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A spokesman for Bankman-Fried declined to comment beyond the executive’s Twitter thread on the deal. A spokesperson for Zhao did not respond to a request for comment.

In a letter to investors obtained by independent journalist Eric Newcomer, Bankman-Fried wrote that the details of the deal were still being hashed out and that he would provide updates soon. “I’m sorry I didn’t do better,” he added, “and am going to do what I can to protect customer assets, and your investment.”

The move marks a head-spinning turnabout for FTX and its high-profile CEO. The platform had been considered a powerhouse in the industry, in part thanks to a huge marketing campaign that pitched the exchange as a reliable brand in a volatile sector — recruiting football star Tom Brady and supermodel Gisele Bündchen as spokespeople, affixing its logo to the uniforms of Major League Baseball umpires, and attaching its name to the Miami Heat arena in a $135 million deal. Bankman-Fried personally appeared on billboard ads.

Bankman-Fried, whose net worth was estimated at $15.6 billion by Bloomberg this week, spent the summer casting himself as the savior of a flailing industry — bailing out crypto projects that had gone wobbly after a crash in digital asset prices.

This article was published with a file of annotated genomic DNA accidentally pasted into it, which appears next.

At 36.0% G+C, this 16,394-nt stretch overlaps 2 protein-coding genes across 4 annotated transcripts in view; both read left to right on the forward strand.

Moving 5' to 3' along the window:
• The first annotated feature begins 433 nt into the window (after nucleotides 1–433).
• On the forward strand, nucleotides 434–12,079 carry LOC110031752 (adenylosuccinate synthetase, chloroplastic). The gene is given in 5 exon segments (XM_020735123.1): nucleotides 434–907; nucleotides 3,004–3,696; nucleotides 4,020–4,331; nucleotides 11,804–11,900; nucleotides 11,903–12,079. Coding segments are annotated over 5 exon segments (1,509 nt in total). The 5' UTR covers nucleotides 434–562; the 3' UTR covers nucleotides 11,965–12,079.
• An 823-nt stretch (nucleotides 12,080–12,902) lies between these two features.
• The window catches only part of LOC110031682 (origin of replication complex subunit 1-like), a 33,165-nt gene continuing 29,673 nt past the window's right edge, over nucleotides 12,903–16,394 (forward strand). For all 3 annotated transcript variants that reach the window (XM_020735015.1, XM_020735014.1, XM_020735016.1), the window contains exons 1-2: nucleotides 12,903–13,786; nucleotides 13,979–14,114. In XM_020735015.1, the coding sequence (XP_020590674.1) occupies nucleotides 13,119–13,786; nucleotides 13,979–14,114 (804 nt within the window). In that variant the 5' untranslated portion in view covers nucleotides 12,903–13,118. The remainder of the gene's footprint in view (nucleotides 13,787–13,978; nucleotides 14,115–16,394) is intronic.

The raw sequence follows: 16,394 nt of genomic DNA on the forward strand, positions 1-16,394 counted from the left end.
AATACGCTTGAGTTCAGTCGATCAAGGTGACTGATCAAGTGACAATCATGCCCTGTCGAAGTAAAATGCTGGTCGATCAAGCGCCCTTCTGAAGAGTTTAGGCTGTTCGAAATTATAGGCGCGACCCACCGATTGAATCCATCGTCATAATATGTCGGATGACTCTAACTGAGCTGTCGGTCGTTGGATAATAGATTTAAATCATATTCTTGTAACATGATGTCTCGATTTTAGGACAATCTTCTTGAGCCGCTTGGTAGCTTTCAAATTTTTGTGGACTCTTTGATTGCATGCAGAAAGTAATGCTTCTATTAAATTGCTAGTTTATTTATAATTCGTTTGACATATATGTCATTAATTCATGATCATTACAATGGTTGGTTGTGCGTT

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In recent days, his company has been the one needing a rescue. The trouble started last week when CoinDesk reported that Alameda Research, a trading firm also run by Bankman-Fried, had a significant chunk of its balance sheet tied up in FTT, a crypto token issued by FTX. The revelation raised questions about the interconnectedness of the two firms and whether they would be sound if FTT suffered a major drop.

Zhao also held a large stake in FTT, which he received as part of a payout for an early investment in FTX. But relations between the two founders have soured in recent months, with Zhao and Bankman-Fried taking shots at each other on Twitter over their business and regulatory practices. Bankman-Fried has been the industry’s most active executive in Washington pressing for federal regulations, a debate Zhao has avoided. On Sunday, Zhao announced that Binance would be selling off its FTT, worth roughly $530 million, likening the token to the Terra stablecoin project that collapsed in May and helped precipitate a wider crypto market meltdown.